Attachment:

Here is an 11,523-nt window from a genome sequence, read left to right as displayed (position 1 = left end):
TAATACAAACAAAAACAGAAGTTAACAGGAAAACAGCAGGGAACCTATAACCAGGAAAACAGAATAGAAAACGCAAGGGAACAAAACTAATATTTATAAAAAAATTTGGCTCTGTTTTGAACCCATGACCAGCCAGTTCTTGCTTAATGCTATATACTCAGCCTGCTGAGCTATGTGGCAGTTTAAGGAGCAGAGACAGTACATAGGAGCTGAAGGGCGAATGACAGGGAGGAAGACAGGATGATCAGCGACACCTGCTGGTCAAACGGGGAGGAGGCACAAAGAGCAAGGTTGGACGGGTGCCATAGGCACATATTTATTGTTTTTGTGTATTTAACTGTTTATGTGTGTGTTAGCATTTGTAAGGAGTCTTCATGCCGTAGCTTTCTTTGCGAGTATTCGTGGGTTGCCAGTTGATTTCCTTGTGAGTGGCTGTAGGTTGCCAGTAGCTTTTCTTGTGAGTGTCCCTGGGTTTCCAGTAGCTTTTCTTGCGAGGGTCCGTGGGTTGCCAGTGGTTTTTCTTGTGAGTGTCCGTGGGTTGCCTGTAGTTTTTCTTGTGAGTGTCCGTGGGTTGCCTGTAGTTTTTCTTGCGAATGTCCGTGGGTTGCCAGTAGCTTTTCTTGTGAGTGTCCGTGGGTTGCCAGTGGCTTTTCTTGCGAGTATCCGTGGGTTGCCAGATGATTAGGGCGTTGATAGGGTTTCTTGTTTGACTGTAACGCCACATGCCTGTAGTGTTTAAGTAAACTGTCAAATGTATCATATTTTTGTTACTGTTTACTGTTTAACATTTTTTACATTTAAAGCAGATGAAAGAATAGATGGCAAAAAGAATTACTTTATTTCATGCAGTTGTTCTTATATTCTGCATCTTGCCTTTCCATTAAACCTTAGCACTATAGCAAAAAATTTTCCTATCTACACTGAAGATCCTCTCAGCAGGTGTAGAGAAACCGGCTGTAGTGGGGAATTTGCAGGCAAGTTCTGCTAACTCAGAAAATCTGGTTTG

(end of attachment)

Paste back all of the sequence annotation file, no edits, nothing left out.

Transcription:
Here is an 11,523-nt window from a genome sequence, read left to right as displayed (position 1 = left end):
TAATACAAACAAAAACAGAAGTTAACAGGAAAACAGCAGGGAACCTATAACCAGGAAAACAGAATAGAAAACGCAAGGGAACAAAACTAATATTTATAAAAAAATTTGGCTCTGTTTTGAACCCATGACCAGCCAGTTCTTGCTTAATGCTATATACTCAGCCTGCTGAGCTATGTGGCAGTTTAAGGAGCAGAGACAGTACATAGGAGCTGAAGGGCGAATGACAGGGAGGAAGACAGGATGATCAGCGACACCTGCTGGTCAAACGGGGAGGAGGCACAAAGAGCAAGGTTGGACGGGTGCCATAGGCACATATTTATTGTTTTTGTGTATTTAACTGTTTATGTGTGTGTTAGCATTTGTAAGGAGTCTTCATGCCGTAGCTTTCTTTGCGAGTATTCGTGGGTTGCCAGTTGATTTCCTTGTGAGTGGCTGTAGGTTGCCAGTAGCTTTTCTTGTGAGTGTCCCTGGGTTTCCAGTAGCTTTTCTTGCGAGGGTCCGTGGGTTGCCAGTGGTTTTTCTTGTGAGTGTCCGTGGGTTGCCTGTAGTTTTTCTTGTGAGTGTCCGTGGGTTGCCTGTAGTTTTTCTTGCGAATGTCCGTGGGTTGCCAGTAGCTTTTCTTGTGAGTGTCCGTGGGTTGCCAGTGGCTTTTCTTGCGAGTATCCGTGGGTTGCCAGATGATTAGGGCGTTGATAGGGTTTCTTGTTTGACTGTAACGCCACATGCCTGTAGTGTTTAAGTAAACTGTCAAATGTATCATATTTTTGTTACTGTTTACTGTTTAACATTTTTTACATTTAAAGCAGATGAAAGAATAGATGGCAAAAAGAATTACTTTATTTCATGCAGTTGTTCTTATATTCTGCATCTTGCCTTTCCATTAAACCTTAGCACTATAGCAAAAAATTTTCCTATCTACACTGAAGATCCTCTCAGCAGGTGTAGAGAAACCGGCTGTAGTGGGGAATTTGCAGGCAAGTTCTGCTAACTCAGAAAATCTGGTTTG